"Folk-jazz legend Terry Callier was for far too long the exclusive province of a fierce but small cult following. After singing soul and doo-wop in various outfits and releasing a glorious single-debut on Chess aged only 17, Terry Callier discovered folk music for himself in the mid-60s.
Accordingly, he started cutting his teeth on the post-beatnik bohemian hideouts and open mic spots of his hometown of Chicago, forging a soulful and spiritual version of folk that took critics and contemporaries like Curtis Mayfield by storm.
In the early 70s, Terry Callier hit his most prolific stride crafting a much noticed album trilogy with legendary producer Charles Stepney for Cadet between 1972 and 1974. But despite all critical acclaim and artistic mastery, it was not before the early nineties that the masses caught on, and he eventually received the mainstream recognition that he so rightly deserved.
Having retired in 1983 to re-train as a computer programmer and make a home for his daughter who decided she wanted to join him in Chicago, it was a call from Eddie Piller at Acid Jazz that led to some legendary and emotional performances at London’s Jazz Cafe, and a new recording career with Talkin’ Loud, and collaborated with Massive Attack’s Robert del Naja or Beth Orton, just to name a few. On October 28, 2012, one of the great voices of jazz and folk fell silent, aged only 67." Via RBMA Radio, hat tip to Keegan for the link.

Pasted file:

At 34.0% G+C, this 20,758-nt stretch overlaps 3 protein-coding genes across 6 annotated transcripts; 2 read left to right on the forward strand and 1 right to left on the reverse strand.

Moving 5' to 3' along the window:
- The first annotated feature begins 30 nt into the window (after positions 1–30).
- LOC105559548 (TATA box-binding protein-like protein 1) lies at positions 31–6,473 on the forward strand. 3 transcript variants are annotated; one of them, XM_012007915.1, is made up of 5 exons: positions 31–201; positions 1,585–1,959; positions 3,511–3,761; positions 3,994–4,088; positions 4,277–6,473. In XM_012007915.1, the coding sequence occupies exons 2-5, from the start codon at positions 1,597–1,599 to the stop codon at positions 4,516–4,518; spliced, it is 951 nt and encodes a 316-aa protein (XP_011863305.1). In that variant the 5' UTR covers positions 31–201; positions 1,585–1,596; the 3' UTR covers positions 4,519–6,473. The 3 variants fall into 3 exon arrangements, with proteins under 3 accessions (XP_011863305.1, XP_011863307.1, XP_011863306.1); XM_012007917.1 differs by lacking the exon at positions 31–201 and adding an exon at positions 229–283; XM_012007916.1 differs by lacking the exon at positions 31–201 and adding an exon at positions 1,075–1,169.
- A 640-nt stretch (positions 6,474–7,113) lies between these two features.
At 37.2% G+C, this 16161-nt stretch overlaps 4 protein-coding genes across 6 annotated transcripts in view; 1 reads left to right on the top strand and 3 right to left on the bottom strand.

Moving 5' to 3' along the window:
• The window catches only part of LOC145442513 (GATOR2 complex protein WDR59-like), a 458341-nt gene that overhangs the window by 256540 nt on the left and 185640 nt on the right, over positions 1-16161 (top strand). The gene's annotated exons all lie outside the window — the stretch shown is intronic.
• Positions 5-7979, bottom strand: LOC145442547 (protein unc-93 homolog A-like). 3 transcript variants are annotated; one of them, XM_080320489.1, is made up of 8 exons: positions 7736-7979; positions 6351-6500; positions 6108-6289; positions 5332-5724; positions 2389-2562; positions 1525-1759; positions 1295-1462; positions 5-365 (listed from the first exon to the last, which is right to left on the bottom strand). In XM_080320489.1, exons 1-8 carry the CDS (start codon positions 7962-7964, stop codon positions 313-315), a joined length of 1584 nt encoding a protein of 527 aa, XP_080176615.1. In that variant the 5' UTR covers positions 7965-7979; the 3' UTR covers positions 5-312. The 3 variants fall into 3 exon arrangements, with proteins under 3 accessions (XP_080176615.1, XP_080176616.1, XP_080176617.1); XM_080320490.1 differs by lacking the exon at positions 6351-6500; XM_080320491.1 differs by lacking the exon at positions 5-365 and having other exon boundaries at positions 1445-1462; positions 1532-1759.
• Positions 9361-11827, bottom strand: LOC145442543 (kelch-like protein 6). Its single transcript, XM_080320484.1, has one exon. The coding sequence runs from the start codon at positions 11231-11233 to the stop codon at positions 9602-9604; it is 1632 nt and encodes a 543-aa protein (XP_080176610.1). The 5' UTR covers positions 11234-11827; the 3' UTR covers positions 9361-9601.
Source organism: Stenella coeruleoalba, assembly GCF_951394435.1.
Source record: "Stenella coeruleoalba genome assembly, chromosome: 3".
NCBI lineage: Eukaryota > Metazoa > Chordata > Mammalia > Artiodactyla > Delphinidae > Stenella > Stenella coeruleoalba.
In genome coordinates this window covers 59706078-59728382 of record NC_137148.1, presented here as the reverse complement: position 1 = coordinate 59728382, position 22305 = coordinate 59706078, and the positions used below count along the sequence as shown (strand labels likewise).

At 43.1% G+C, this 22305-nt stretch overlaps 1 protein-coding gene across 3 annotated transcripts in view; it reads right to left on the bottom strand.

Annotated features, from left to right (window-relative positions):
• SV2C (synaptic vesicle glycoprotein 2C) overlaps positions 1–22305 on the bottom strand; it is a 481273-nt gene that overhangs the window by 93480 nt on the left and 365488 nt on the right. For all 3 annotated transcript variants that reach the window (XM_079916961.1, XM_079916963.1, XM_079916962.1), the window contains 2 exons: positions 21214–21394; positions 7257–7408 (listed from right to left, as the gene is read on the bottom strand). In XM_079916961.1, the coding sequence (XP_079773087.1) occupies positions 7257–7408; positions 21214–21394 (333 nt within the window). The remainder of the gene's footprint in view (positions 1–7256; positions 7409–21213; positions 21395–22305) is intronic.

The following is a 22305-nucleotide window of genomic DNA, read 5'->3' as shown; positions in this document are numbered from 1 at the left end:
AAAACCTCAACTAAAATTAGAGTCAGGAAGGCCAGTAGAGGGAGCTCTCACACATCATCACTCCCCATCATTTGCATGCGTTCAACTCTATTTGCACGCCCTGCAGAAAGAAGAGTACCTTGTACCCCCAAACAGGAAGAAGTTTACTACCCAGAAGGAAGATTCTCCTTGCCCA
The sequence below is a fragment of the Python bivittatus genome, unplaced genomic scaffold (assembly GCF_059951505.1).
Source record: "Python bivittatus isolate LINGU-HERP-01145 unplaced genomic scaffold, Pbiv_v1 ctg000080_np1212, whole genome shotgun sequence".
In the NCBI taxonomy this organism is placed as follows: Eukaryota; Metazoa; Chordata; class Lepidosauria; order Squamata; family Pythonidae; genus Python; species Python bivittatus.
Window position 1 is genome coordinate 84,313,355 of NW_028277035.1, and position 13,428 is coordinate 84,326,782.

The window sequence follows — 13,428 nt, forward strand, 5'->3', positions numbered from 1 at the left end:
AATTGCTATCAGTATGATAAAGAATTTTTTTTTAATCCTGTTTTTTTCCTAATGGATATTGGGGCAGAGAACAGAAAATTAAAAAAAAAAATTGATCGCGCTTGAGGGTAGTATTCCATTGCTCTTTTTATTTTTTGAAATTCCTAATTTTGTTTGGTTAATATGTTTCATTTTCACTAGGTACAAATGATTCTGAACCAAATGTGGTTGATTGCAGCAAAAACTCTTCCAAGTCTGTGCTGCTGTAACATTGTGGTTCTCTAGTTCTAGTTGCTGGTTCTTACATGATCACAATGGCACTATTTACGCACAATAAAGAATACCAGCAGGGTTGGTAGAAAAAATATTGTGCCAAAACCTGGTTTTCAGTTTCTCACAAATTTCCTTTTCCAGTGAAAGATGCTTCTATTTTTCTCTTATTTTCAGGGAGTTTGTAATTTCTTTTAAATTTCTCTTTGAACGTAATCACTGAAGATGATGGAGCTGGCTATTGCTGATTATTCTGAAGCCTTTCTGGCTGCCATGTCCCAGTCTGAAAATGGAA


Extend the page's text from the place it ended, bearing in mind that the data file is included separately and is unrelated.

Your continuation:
Listen to Kirk Degiorgio's indepth look at Callier's discography over at RBMA Radio.
Terry Callier, Jazz-Folk Troubadour, Dead at 67